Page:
Mileage earning on BD is rather random - beware that on United expensive Z class fares only accrue x1.0 miles, It is also the case for Business class C fares on bmi - a J ticket (cheaper than C on BD codeshares) would be worth x2.0.
Another neat trick is to arrange a stopoff at another airport - even for a few hours - when flying several legs. You then get miles for each leg. But only if you're on bmi (who treat each leg as a new flight - some other airlines treat them as point to point).
Miles are normally credited to your account within 3 working days, however sometimes they appear as the wrong class - particularly if you get upgraded, or if you try the trick of booking a codeshare to get 100% not 25% miles. Missing miles from partner airlines are credited particularly fast.
Very unusually, Diamond Club miles accrue based on the operating carrier (the metal you fly on), not the ticketed carrier (who sells you the ticket), even in the case of bmi itself. The reason that it's particularly strange in the case of bmi, is that the airline's own route network is very limited. Important routes (Germany, Scandinavia, South Africa, Canada) are operated by partner airlines (not all of whom are in the Star Alliance). Given this, one would expect the company to reward our loyalty by sticking to their extensive (and often expensive) codeshare network. It doesn't.
Beware of flying Virgin and putting your point on bmi - they are only a Star Alliance associate member, so you only get destination miles. You will not (despite all the PR gumf from Virgin) get tier miles to increase your status.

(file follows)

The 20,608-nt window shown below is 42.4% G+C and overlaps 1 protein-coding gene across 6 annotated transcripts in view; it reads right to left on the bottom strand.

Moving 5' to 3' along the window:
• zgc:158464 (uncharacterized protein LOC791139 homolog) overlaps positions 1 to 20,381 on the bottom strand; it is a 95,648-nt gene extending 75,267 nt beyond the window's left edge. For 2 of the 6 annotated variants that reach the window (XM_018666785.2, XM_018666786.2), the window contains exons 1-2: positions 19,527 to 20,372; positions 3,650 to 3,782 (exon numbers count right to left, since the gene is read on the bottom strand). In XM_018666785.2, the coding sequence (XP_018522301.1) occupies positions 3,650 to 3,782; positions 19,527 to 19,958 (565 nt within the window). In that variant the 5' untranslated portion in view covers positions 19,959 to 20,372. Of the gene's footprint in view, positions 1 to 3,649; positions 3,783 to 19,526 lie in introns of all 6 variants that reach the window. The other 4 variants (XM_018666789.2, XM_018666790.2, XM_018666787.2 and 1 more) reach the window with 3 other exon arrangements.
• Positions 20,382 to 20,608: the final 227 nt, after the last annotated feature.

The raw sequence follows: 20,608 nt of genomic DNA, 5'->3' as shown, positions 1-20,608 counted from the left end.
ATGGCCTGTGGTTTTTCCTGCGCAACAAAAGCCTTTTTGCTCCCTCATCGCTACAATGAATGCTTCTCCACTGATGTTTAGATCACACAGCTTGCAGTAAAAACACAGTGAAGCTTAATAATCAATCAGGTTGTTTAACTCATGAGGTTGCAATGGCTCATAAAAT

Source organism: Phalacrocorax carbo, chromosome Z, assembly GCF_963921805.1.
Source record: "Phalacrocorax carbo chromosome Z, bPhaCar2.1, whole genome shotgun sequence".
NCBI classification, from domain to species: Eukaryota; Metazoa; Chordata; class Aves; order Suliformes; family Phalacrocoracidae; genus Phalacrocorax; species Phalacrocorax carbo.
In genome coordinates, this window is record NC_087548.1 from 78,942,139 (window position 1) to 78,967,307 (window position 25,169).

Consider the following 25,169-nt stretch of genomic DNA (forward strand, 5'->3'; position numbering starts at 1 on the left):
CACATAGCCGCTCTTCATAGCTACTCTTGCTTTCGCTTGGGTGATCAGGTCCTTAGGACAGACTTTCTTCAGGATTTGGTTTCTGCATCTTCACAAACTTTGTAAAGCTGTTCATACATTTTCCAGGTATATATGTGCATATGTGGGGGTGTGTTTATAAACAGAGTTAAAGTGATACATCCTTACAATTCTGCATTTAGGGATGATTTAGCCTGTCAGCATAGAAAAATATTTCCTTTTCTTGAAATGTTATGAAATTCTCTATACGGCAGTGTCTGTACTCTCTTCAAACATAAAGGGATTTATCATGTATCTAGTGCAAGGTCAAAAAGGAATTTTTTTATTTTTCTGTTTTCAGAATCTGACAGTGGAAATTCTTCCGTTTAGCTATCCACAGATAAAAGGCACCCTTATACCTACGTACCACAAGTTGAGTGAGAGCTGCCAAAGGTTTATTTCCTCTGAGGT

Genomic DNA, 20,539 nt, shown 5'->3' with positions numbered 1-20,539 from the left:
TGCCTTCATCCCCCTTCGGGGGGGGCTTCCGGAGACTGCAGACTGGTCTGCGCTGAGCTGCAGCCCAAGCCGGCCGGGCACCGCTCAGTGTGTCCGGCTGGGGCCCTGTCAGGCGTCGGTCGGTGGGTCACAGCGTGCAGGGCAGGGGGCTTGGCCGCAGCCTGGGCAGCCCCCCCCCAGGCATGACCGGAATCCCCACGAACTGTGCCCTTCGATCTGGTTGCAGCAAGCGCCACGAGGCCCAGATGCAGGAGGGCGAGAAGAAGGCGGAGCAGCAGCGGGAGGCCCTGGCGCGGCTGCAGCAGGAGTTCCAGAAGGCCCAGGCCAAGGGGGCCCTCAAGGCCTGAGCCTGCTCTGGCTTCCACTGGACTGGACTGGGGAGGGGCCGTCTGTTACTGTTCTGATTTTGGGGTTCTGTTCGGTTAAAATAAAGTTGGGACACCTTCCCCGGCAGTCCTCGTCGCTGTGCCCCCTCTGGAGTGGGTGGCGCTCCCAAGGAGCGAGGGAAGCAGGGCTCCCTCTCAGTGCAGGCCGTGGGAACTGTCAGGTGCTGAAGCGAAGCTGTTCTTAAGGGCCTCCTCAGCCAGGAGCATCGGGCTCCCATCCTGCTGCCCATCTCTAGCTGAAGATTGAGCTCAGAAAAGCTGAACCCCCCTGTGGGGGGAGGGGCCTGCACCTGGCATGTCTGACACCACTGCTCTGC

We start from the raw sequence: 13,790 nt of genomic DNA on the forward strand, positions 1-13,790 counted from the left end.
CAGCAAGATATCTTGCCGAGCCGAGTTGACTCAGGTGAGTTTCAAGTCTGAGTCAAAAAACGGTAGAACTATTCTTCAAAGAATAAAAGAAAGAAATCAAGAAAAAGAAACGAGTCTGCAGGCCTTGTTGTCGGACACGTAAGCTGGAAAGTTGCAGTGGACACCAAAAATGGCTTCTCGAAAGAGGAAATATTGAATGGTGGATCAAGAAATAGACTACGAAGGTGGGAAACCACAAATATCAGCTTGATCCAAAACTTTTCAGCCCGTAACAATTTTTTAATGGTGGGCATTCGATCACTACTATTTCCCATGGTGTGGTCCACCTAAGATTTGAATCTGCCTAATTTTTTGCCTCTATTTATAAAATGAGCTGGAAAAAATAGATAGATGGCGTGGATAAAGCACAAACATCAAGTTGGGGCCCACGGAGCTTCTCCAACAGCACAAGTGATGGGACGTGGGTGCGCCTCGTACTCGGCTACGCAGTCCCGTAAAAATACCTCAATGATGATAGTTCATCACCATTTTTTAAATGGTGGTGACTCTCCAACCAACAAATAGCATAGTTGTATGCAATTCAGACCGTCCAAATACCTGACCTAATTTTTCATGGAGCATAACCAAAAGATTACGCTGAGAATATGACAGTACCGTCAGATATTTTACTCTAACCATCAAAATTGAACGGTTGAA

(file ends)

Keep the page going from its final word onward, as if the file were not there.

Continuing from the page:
Diamond Club Gold Card welcome pack with upgrade vouchers|
Sweden, Spain, Turkey & Greece are Zone 2, for 12,000 miles (or 6000 + £40), or 18,000 business (or 9000 + £60).
Canada & the USA are Zone 3, for 45,000 miles (or 25,000 + £140), or 67,500 business (or 33,750 plus £215).
Singapore, Malasia, Bali, & Thailand are Zone 7, for 80,000 miles (or 40,000 + £270) or 120,000 in business (or 60,000 plus £405) or First for 160,000 (or 80,000 plus £540).
Japan, China, Korea & Hong Kong are in Zone 8, for 70,000 (or 35,000 + £240) or 105,000 in business (or 57,500 + £360) or First for 140,000 (or 70,000 + £480)
Australia & New Zealand are Zone 9, for 100,000 miles (or 50,000 + £340) or 150,000 business (or 75,000 plus £510).
And a Round the World ticket costs 200,000 miles (or 100,000 + £680) or 300,000 business class (or 150,000 plus £1020) with a maximum of 6 destinations (and 10 flights) in a 12 month period.
bmi award tickets are valid for three months from the date of outward travel and, if unused, may be returned to diamond club within this three-month period for the points to be redeposited to the memberís account. There is no fee to redeposit the points or to change award travel before the outward bound journey, but partly used tickets will not be redeposited. Point pooling is not allowed. Open Jaws are permitted in the same zone.
Only one stopover is permitted for the entire journey, however you do get a "free" stopover if you don't stay more than 24 hours: as a result bmi members are experts at finding flights that leave the next day, a few hours before you landed, to get a "free" one day stopover. Equally, it is well worth while splitting your journey into two separate one way journeys, so you gain an extra stopover.
Be aware of the nasty rule that if you have to make a connection to a destination that is in zone 1 or 2, you have to pay an extra 7500 miles (or 4000 + £30). So if you want to go from LHR to a destination around Europe and link via the hubs at Copenhagen, or Frankfurt, a miles & cash trip in business will cost an extra 8000 miles and £60 (or in total, a business return from LHR to Spain is 21,000 miles plus £165).